Thieves who stole Banksy's Bataclan mural go on trial in Paris

The Banksy mural beside a French official
The Banksy mural beside a French official Copyright FILIPPO MONTEFORTE/AFP or licensors
Copyright FILIPPO MONTEFORTE/AFP or licensors
By Jonny Walfisz with AFP
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As Paris tunes in to watch the trial of the surviving member of the terrorist cell responsible for the Bataclan attack, the thieves who stole Banksy's commemorative mural are also in the docks.


The thieves of a Banksy mural on the door of the Bataclan will face trial in Paris today.

After the horrific terrorist attacks at the Bataclan concert hall on 13 November 2015, famed street artist Banksy created a mural commemorating the victims.

An Eagles of Death Metal concert at the Bataclan was stormed by terrorists as part of a coordinated attack that killed 130 people, 90 of whom were in the concert hall. On the door that people used to evacuate the Bataclan, Banksy created an image of a veiled girl in a mournful stance.

But in January 2019, a group of art thieves stole the mural and the entire door it was painted on.

As the alleged thieves have been reprimanded and face trial in Paris, here’s what they are accused of doing.

The Bataclan art theft

At four in the morning on 26 January 2019, under the cover of darkness, a white van with hidden number plates stopped outside the Bataclan building.

Three masked men exited the vehicle and cut the hinges of the door with angle grinders powered by a generator. In under 10 minutes, they removed the door with the artwork protected under a plexiglass window.

The motivation for stealing the artwork is clear. Banksy’s works are incredibly popular both with critics and the public and have attracted massive fees when they’ve gone up for auction.

Most famously, his artwork 'Love is in the Bin' was sold for over €1.3 m at Sotheby’s in London, before it suddenly self-destructed after a shredding device Banksy had hidden in the frame was triggered.

The mural wasn’t the only Paris Banksy work to disappear around the same time. Other works stolen include a mural of a businessman in a suit offering a dog a bone – having just sawed the animal's own leg off – and an image of a masked rat wielding a box cutter.

The potential for a private market sale of a Banksy work tied to such a tragic historic moment would likely have netted a huge sum. It has been estimated to be worth between €500,000 and €1m.

The theft of such an emotionally charged artwork from Paris immediately sparked outrage. A Bataclan spokesperson was indignant, saying this “symbol of meditation and belonging to residents, Parisians and citizens of the world was taken away from us.”

THOMAS SAMSON/AFP or licensors
The Banksy work as it originally stood in the Bataclan doorwayTHOMAS SAMSON/AFP or licensors

Finding the art thieves

The door was subsequently found in Italy, in an abandoned farmhouse in the eastern region of Abruzzo. On 10 June 2020, French and Italian police forces traced the journey of the door to a farm around 15km away from Sant’Omero.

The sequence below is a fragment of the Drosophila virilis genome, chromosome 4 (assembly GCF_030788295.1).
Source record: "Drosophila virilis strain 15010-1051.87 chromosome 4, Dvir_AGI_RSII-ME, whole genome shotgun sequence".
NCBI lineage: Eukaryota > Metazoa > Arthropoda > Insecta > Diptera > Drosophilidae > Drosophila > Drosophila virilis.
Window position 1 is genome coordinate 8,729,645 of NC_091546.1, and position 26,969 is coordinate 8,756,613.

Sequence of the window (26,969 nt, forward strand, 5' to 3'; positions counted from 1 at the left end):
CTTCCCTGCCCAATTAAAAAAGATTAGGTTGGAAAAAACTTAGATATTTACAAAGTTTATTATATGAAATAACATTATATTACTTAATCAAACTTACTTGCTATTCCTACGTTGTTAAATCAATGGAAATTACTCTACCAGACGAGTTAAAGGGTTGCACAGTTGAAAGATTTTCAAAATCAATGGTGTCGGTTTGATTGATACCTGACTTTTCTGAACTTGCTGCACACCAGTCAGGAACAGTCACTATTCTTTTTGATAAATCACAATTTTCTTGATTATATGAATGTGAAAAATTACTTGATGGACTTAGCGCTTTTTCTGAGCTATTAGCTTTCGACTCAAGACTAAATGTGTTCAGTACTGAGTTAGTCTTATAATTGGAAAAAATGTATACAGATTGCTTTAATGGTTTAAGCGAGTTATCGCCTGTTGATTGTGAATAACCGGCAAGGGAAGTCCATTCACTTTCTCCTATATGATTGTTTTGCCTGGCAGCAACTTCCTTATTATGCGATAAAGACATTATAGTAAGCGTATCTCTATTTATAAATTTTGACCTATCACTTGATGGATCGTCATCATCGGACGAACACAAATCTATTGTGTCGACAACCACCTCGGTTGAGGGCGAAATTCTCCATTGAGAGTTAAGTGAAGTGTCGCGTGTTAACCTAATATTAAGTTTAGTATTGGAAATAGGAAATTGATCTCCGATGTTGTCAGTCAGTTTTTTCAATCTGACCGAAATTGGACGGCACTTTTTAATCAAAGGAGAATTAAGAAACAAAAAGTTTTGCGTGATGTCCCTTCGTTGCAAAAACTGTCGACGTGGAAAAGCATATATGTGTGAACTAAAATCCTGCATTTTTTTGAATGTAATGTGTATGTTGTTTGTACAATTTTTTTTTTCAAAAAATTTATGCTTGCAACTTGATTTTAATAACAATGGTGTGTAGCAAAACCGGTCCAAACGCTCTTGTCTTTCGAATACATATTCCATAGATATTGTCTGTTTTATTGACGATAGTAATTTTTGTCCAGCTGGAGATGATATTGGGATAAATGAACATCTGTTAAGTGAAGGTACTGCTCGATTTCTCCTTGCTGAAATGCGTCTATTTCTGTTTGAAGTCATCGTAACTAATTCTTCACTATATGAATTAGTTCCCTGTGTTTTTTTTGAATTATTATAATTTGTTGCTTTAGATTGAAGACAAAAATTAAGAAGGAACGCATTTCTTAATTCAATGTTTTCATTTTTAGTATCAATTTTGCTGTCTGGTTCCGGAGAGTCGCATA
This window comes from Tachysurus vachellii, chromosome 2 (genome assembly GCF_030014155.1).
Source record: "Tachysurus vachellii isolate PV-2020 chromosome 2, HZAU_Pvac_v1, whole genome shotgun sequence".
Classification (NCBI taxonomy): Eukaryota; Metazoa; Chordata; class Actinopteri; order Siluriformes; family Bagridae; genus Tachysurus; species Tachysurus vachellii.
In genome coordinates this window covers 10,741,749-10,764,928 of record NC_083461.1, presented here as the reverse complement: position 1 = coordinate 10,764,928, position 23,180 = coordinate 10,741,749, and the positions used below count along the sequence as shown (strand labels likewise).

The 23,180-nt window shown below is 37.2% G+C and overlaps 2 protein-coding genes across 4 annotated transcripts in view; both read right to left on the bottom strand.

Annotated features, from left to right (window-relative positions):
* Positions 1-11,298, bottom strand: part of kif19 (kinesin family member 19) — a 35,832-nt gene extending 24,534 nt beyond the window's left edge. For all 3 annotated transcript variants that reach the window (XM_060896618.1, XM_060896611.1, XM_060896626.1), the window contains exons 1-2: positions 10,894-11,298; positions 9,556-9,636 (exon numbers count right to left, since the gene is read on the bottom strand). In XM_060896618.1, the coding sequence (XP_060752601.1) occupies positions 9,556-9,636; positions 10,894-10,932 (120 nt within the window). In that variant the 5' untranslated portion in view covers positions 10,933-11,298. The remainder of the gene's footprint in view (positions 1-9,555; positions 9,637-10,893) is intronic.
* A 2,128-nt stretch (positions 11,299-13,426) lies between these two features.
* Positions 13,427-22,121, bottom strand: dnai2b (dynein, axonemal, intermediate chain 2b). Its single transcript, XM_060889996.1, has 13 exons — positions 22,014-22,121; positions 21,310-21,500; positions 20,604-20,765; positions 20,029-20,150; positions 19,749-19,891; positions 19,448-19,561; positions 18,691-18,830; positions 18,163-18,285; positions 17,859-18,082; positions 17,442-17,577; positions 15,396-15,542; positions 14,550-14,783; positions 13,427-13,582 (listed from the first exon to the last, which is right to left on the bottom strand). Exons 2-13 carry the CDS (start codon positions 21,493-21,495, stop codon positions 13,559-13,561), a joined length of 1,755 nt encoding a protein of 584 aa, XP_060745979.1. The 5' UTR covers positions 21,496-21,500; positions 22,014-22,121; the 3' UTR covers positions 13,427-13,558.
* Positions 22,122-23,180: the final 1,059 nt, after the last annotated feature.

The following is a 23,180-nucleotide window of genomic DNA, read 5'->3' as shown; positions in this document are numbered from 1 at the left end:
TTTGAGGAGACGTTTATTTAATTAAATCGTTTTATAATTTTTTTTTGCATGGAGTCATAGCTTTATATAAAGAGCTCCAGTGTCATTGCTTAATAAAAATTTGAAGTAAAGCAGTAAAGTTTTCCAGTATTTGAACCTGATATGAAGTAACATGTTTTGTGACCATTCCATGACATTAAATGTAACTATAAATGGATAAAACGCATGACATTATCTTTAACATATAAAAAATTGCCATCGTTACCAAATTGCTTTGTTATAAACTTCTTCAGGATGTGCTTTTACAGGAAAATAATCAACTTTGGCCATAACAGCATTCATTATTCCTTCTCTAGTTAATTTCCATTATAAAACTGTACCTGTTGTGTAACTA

Three men were arrested in relation to the theft, Kevin G., Franck G.A. and Danis G. Another arrest was also made in Var, France, of Mehdi Meftah, who is suspected of having ordered the theft.

The three men accused of the theft immediately confessed their guilt but Franck G.A. and Danis G. claim to only played a 'rôle d'exécutant' (executing role).

Meftah, accused of ordering the theft, is a 41-year-old who won €7.5 million in the lottery and created a luxury t-shirt brand, BL1.D, selling shirts with real 18-carat gold bars sewn into the necklines.

An emotional case

The trial of the men involved in the theft is one that’s close to the bone for Parisians.

At the same time as the theft trial begins, the ongoing trial of the terrorists involved in the 2015 attack is also taking place.

A court sketch depicting Salah Abdeslam, the prime suspect, standing on the first day of the trial of the November 2015 attacks that saw 130 people killedBENOIT PEYRUCQ / AFP

The months-long trial of lone surviving member of the ISIS cell Salah Abdeslam and his suspected accomplices is expected to conclude on 29 June.

In February, Abdeslam broke down in tears in court. He asked for forgiveness and expressed condolences for the victims.

Other testimonies have come from Eagles of Death Metal singer Jesse Hughes, who said that “evil did not win.”

With public emotions running high as the wounds of the Bataclan attack are reopened, lawyers for the art thieves are desperate to distance their case from the furore.

“This is a case that is being made much bigger than it really is,” argues Me Romain Ruiz, Franck G.A.’s lawyer.


“The symbolism is what it is and no one is minimising it,” says Margaux Durand-Poincloux, lawyer for Danis G.

“But as far as my client is concerned, this is still an aggravated robbery in which he was not the target decision-maker, which makes the length of his provisional detention disproportionate.”

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